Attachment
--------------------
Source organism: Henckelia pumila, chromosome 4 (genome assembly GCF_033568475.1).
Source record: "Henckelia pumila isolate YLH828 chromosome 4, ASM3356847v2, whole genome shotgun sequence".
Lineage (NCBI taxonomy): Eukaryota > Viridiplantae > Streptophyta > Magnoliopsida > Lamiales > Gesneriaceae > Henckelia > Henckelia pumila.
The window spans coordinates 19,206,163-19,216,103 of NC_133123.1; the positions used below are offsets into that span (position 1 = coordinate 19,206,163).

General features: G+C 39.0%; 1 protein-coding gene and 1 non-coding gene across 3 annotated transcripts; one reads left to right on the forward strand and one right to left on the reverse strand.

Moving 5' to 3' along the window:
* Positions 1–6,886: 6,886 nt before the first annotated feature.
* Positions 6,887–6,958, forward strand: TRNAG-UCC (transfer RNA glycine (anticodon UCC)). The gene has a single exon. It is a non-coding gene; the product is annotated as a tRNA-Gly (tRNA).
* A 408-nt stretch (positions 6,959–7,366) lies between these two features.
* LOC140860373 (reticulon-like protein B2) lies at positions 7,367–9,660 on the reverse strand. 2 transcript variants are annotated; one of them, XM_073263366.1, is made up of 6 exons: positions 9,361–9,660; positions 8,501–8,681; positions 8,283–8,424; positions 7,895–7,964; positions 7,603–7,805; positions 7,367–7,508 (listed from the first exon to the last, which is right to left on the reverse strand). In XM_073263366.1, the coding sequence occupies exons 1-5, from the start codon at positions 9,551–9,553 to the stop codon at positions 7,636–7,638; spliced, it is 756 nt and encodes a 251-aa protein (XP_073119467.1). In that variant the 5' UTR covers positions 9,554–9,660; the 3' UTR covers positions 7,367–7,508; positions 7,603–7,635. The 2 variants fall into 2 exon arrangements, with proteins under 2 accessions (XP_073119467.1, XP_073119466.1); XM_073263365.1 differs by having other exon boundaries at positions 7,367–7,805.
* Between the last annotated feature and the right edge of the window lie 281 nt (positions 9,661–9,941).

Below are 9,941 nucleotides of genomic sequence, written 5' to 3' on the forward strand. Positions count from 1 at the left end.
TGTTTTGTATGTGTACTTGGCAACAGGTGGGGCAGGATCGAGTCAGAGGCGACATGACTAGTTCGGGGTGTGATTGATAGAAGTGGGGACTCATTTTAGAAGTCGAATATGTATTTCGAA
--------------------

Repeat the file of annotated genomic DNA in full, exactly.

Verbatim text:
Source organism: Henckelia pumila, chromosome 4 (genome assembly GCF_033568475.1).
Source record: "Henckelia pumila isolate YLH828 chromosome 4, ASM3356847v2, whole genome shotgun sequence".
Lineage (NCBI taxonomy): Eukaryota > Viridiplantae > Streptophyta > Magnoliopsida > Lamiales > Gesneriaceae > Henckelia > Henckelia pumila.
The window spans coordinates 19,206,163-19,216,103 of NC_133123.1; the positions used below are offsets into that span (position 1 = coordinate 19,206,163).

General features: G+C 39.0%; 1 protein-coding gene and 1 non-coding gene across 3 annotated transcripts; one reads left to right on the forward strand and one right to left on the reverse strand.

Moving 5' to 3' along the window:
* Positions 1–6,886: 6,886 nt before the first annotated feature.
* Positions 6,887–6,958, forward strand: TRNAG-UCC (transfer RNA glycine (anticodon UCC)). The gene has a single exon. It is a non-coding gene; the product is annotated as a tRNA-Gly (tRNA).
* A 408-nt stretch (positions 6,959–7,366) lies between these two features.
* LOC140860373 (reticulon-like protein B2) lies at positions 7,367–9,660 on the reverse strand. 2 transcript variants are annotated; one of them, XM_073263366.1, is made up of 6 exons: positions 9,361–9,660; positions 8,501–8,681; positions 8,283–8,424; positions 7,895–7,964; positions 7,603–7,805; positions 7,367–7,508 (listed from the first exon to the last, which is right to left on the reverse strand). In XM_073263366.1, the coding sequence occupies exons 1-5, from the start codon at positions 9,551–9,553 to the stop codon at positions 7,636–7,638; spliced, it is 756 nt and encodes a 251-aa protein (XP_073119467.1). In that variant the 5' UTR covers positions 9,554–9,660; the 3' UTR covers positions 7,367–7,508; positions 7,603–7,635. The 2 variants fall into 2 exon arrangements, with proteins under 2 accessions (XP_073119467.1, XP_073119466.1); XM_073263365.1 differs by having other exon boundaries at positions 7,367–7,805.
* Between the last annotated feature and the right edge of the window lie 281 nt (positions 9,661–9,941).

Below are 9,941 nucleotides of genomic sequence, written 5' to 3' on the forward strand. Positions count from 1 at the left end.
TGTTTTGTATGTGTACTTGGCAACAGGTGGGGCAGGATCGAGTCAGAGGCGACATGACTAGTTCGGGGTGTGATTGATAGAAGTGGGGACTCATTTTAGAAGTCGAATATGTATTTCGAA